Google fans scoffed when Apple unveiled its mobile payment service Apple Pay to great fanfare last fall, pointing out that Google Wallet has offered similar technology since 2011. But Google Wallet never really took off -- and now Google is largely replacing that service with the new "Android Pay."
Google unveiled the new service Thursday morning at its annual I/O developers' conference in San Francisco. Like Apple Pay -- and Google Wallet -- Android Pay works by using a near-field communication, or NFC, chip. Link a major credit card to Android Pay, wave the phone near a merchant's special NFC reader at a store checkout and confirm the purchase.
Retailers who accept Android Pay (a group that includes Macy's, Subway, Walgreens and other big brands at Thursday''s launch) can also let customers use the service to buy goods within their apps, rather than require them to enter a credit card number or use a third-party service like PayPal.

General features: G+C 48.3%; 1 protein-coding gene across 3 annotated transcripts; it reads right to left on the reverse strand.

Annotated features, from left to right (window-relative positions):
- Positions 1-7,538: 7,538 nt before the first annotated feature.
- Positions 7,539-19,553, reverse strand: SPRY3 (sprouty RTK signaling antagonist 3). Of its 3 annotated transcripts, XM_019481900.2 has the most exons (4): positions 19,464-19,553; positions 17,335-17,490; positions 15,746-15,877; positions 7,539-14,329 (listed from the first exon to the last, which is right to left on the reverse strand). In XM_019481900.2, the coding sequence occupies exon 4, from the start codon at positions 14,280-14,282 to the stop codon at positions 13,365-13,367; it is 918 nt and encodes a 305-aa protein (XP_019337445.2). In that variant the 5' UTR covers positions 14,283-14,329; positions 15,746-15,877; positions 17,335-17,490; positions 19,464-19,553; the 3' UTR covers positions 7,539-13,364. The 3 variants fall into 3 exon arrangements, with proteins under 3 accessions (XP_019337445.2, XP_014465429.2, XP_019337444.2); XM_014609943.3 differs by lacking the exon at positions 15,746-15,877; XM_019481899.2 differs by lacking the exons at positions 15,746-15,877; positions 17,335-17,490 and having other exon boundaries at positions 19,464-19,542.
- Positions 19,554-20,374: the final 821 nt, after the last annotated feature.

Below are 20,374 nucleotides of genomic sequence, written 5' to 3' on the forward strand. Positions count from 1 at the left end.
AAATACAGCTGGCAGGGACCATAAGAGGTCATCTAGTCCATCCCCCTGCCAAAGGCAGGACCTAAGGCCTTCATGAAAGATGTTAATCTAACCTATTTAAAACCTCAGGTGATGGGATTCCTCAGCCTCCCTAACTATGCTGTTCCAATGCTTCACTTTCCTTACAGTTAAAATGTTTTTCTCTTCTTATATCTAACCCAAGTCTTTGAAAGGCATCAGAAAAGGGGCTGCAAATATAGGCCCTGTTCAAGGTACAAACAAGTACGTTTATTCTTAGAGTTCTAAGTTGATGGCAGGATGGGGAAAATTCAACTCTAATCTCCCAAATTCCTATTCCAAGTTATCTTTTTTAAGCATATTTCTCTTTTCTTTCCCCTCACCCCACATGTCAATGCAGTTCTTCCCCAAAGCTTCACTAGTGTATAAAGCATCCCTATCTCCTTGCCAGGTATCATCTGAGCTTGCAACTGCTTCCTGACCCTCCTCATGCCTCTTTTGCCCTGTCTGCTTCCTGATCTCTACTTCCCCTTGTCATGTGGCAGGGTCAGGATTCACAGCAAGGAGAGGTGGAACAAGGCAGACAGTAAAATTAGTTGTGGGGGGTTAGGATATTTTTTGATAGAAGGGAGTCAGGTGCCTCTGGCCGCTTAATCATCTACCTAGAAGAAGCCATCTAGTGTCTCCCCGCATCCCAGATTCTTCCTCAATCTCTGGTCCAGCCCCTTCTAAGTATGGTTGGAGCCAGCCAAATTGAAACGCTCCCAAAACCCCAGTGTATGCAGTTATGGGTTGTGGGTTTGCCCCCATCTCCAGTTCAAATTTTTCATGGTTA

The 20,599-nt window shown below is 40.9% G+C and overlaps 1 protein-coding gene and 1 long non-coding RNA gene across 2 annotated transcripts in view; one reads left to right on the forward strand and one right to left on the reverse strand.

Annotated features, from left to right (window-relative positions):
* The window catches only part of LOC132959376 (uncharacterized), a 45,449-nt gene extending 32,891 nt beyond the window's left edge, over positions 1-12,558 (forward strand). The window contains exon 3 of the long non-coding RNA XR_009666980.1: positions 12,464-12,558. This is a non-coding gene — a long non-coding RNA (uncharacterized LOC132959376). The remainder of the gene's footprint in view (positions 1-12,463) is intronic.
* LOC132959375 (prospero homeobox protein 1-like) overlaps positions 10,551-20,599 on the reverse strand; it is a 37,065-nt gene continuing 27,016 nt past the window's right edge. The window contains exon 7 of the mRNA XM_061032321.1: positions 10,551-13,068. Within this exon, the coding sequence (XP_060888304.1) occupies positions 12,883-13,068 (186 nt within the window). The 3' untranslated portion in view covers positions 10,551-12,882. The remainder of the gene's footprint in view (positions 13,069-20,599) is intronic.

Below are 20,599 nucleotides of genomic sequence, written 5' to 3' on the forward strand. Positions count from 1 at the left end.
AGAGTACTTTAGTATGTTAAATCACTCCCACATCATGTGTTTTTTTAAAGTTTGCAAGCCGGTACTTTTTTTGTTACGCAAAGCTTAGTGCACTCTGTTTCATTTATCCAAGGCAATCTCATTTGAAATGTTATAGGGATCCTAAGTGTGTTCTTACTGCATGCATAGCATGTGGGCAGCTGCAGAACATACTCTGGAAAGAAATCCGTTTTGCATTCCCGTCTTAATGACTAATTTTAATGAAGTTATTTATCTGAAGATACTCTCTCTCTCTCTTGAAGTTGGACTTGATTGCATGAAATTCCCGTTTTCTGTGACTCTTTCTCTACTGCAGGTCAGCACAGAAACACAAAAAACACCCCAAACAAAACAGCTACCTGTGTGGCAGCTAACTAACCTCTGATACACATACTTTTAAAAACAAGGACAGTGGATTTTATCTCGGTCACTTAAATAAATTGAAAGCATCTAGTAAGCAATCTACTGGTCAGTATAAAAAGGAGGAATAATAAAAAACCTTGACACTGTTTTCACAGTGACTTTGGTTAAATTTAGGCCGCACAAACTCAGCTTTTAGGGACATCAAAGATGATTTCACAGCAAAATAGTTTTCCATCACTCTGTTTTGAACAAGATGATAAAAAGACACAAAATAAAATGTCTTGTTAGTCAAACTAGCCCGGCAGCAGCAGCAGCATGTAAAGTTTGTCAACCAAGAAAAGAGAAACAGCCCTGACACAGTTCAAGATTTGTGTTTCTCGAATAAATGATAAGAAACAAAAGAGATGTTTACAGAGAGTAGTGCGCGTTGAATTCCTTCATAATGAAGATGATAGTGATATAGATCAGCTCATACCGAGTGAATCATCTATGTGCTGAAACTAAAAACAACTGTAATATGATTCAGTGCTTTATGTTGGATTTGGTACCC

The splash around Apple Pay has renewed companies' interest in mobile payments and introduced the average consumer to the idea. But after it was launched back in 2011, Google Wallet never managed to gain mainstream traction -- in part because major wireless carriers created their own now-defunct mobile payment system called Softcard.
This time around, Google has worked to secure support for Android Pay. AT&T, T-Mobile and Verizon will include the app pre-installed on Android phones sold in the United States. (Google had announced this initiative in February under the Google Wallet name.)
To keep things confusing, the Google Wallet brand will live on for certain Android-based exchanges of money including peer-to-peer payments.